28 April 2010

The World Around You

Today I'm thinking about society and wondering what our responsibility is to the citizens. There is no doubt that those who have more will get more for many reasons. In all likelihood, if they can't advocate for themselves, they'll hire someone to advocate for them. Higher levels of education means that they have abilities to articulate their own needs. This will lead to a better quality of life across the lifespan and in particular in their old age.

All around me I see the less fortunate who are struggling to make ends meet and who have never really known a day when someone else took on their burden. Paying for supports is not an option for many aging people. There are so many elderly single women who are still trying to support their children with insufficient supports for themselves. I hear people blame the victim way too often.

Our government supports the market economy with very little support for people before or after they enter the workforce. As a person who attended university at a later age, I was surprised by what I learned about sociology and why we are the way we are. I don't think that people should have to go to university to understand their world. There should be access to discussions in other venues.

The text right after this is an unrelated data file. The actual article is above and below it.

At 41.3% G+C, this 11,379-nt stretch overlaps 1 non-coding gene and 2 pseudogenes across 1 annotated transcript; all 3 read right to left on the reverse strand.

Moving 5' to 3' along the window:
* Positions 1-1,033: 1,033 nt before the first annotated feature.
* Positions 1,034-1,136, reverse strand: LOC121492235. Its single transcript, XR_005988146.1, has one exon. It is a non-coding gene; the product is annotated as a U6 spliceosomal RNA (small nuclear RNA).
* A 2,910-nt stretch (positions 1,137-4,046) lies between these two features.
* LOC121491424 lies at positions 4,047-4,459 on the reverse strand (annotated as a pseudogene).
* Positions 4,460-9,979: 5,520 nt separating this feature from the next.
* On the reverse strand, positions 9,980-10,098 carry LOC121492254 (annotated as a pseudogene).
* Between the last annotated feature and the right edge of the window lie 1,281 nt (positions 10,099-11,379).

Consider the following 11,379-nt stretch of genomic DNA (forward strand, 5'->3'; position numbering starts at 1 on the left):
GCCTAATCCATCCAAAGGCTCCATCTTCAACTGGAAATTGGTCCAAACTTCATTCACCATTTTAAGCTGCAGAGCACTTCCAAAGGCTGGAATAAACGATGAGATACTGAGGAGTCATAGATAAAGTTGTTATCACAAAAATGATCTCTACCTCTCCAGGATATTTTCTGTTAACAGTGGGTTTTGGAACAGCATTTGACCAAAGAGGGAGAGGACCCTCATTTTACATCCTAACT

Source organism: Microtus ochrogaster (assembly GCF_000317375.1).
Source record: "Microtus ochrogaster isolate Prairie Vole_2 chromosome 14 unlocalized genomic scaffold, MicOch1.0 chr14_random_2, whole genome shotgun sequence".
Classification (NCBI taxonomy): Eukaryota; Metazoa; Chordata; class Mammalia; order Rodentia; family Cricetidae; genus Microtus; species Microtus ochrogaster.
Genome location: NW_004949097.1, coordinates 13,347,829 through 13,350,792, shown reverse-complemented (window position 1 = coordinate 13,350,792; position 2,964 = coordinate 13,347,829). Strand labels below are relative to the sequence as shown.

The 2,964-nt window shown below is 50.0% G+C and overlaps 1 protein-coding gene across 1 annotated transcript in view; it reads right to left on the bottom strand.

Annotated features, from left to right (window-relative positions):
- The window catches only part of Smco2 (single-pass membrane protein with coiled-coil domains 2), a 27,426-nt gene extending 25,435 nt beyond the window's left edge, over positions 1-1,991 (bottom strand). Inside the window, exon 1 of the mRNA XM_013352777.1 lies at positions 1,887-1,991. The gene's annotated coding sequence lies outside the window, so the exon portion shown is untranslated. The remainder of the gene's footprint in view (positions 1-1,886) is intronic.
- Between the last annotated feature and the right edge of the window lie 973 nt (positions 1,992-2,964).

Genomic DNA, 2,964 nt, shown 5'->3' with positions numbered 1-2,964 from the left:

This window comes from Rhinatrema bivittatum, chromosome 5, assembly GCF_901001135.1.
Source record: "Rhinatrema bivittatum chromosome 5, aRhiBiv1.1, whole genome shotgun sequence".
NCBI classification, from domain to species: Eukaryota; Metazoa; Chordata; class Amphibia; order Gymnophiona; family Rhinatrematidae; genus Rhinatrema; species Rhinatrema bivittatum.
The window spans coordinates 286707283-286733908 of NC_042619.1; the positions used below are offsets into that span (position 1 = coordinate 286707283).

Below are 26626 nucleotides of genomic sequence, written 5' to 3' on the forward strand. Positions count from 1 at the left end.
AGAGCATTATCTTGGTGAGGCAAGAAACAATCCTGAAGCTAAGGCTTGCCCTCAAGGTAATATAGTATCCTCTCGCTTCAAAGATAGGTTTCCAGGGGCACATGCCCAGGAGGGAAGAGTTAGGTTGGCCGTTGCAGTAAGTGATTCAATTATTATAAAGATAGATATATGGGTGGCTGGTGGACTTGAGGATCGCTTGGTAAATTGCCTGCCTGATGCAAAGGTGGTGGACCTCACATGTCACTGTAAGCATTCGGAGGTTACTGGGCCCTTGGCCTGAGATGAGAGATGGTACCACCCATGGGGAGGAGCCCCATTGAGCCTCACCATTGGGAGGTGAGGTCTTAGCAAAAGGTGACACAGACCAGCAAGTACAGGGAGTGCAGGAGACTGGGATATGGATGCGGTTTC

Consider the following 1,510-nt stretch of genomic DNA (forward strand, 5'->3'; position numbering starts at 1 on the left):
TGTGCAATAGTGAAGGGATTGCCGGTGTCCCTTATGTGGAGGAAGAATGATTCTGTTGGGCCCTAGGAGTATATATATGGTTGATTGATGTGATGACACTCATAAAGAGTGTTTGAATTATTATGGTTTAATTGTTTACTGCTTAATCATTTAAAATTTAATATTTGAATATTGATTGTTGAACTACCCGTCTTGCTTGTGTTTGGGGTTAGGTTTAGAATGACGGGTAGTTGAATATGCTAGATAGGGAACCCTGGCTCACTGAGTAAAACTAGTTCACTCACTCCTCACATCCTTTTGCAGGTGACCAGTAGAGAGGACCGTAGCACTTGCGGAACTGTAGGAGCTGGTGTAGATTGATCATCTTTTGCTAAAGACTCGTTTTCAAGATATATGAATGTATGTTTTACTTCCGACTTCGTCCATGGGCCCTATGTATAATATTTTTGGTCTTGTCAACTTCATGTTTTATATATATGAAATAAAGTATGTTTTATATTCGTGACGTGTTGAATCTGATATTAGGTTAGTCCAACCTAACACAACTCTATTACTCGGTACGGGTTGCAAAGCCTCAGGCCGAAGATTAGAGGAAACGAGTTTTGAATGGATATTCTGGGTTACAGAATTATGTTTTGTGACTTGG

In a society that is allowed to become largely individualist, there are going to be a lot of people left out. "It takes a village" and we're losing our village mentality in places where it matters.

19 April 2010

University as a Mature Student

I was very fortunate at the age of 40 to attend university. I went to Mount St. Vincent University in Nova Scotia where I took courses toward a BA with a major in Political Science. I was a visually impaired woman, single mother, 40 years old without the financial means to do so but I did it. I was a first generation university student and this was also the case with a lot of younger students.

I loved university as I encountered all kinds of information which helped me to make sense of my world. I particularly enjoyed reading the historical narrative of the feminist movement - something I'd never studied but had certainly lived through. I also enjoyed my courses in Politics where I learned about leveraging power and came to realize how little power someone like me has in the world.